A strong title will entice your audience to read the rest of the text on your slide. Clear copy, however, will make sure they fully absorb your message.

​Presentation handouts- or slidedocs– require full sentences, particularly if they don’t have a presenter to fill in the gaps. But they also require precision and clarity, both of which can be achieved by writing in full sentences versus bullets.

​Making your copy more direct can help sharpen your thinking. The best way to do that is to use an active voice. The active voice helps make your writing sound more interesting by propelling your readers through your prose.

​Grammar nerds can tell whether you’re using the active voice or its evil twin, the passive voice. They simply search for forms of the verb “to be,” a key indicator of the passive voice’s presence. You can think of the passive voice as any wording that delays or avoids your main point.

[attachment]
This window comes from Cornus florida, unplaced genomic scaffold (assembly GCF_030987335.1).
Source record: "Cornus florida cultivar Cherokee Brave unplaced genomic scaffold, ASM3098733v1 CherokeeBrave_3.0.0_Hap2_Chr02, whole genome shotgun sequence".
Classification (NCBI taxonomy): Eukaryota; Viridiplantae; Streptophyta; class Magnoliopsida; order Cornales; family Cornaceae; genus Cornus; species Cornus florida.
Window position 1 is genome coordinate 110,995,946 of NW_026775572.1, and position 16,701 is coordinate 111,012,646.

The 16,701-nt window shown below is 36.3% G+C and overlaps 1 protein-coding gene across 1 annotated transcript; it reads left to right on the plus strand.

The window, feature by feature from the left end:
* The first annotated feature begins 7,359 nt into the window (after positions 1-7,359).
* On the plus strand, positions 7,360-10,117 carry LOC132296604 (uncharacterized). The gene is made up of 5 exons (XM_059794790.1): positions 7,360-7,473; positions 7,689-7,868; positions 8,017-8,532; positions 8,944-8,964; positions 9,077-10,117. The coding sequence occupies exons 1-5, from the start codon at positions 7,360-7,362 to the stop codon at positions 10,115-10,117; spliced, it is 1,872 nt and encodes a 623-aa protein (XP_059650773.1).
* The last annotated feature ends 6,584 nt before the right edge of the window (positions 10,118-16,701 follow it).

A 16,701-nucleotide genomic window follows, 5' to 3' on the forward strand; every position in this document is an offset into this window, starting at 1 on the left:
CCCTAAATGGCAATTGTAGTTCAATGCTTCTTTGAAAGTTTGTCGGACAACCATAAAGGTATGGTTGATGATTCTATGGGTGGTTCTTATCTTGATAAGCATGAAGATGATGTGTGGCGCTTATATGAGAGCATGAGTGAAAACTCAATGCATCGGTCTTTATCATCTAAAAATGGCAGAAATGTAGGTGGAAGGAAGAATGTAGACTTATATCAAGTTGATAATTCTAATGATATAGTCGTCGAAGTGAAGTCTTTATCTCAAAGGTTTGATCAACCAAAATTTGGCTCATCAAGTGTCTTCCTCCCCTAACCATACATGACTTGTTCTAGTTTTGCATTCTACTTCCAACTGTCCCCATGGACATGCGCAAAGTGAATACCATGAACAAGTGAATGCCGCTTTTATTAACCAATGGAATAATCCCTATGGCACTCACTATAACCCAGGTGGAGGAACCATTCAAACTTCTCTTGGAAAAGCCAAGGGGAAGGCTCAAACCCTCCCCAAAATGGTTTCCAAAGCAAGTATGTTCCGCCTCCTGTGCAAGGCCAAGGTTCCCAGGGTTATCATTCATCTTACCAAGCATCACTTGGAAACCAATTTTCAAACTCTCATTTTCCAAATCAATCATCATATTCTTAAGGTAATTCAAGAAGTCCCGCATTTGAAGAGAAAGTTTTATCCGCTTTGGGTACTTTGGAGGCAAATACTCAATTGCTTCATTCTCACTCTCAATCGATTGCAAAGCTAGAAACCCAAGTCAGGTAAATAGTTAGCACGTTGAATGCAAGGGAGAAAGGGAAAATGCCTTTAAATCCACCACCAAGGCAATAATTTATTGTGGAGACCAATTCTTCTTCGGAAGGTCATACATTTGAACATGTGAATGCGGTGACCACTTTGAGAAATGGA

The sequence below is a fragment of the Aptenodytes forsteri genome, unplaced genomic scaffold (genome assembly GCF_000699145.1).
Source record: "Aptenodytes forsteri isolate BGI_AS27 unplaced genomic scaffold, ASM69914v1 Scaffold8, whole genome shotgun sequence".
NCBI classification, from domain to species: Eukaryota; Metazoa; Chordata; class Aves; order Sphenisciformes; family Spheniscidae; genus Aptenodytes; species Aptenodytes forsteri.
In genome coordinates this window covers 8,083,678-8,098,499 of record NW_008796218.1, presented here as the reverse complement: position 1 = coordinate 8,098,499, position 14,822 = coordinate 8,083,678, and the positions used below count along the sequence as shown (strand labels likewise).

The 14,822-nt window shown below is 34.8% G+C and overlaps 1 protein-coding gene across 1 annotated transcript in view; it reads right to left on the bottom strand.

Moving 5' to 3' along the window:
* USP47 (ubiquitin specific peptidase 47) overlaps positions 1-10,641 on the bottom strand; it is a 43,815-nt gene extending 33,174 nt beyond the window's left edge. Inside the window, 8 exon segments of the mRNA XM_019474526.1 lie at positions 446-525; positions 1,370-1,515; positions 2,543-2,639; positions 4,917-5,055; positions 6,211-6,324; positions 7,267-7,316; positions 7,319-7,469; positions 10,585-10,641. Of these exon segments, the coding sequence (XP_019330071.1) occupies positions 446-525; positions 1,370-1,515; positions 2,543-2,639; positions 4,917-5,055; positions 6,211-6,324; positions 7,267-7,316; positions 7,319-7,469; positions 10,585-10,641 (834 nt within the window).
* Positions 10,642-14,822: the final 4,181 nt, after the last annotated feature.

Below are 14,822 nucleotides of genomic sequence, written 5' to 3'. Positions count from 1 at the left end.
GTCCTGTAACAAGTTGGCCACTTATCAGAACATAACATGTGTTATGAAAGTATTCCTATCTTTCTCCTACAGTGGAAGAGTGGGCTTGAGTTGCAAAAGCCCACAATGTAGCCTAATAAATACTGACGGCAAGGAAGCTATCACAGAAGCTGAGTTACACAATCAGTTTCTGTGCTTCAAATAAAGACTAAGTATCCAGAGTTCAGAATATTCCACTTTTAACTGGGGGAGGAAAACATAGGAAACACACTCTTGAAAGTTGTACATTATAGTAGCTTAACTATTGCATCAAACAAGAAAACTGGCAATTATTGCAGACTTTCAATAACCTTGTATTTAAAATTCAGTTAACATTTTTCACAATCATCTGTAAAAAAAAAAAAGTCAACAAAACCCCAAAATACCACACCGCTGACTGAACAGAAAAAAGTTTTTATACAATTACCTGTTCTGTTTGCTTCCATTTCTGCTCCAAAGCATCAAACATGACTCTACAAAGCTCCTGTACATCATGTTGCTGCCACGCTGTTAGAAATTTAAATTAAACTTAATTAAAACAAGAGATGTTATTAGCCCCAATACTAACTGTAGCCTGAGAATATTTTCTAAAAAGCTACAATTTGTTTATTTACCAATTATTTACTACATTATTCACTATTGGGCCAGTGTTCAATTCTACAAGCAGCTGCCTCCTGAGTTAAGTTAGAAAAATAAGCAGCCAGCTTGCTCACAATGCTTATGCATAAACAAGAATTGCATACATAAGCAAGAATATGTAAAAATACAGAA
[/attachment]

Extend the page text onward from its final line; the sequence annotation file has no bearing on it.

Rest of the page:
​Changing your copy from passive to active voice most often means putting your subject at the beginning of your sentence and having it perform an action.

​Writing in active voice isn’t always possible—some sentences are stubborn. The most effective authors use it as often as they can.

​For more writing pointers, check out William Zinsser’s classic, “On Writing Well”.

passive voice vs active voice

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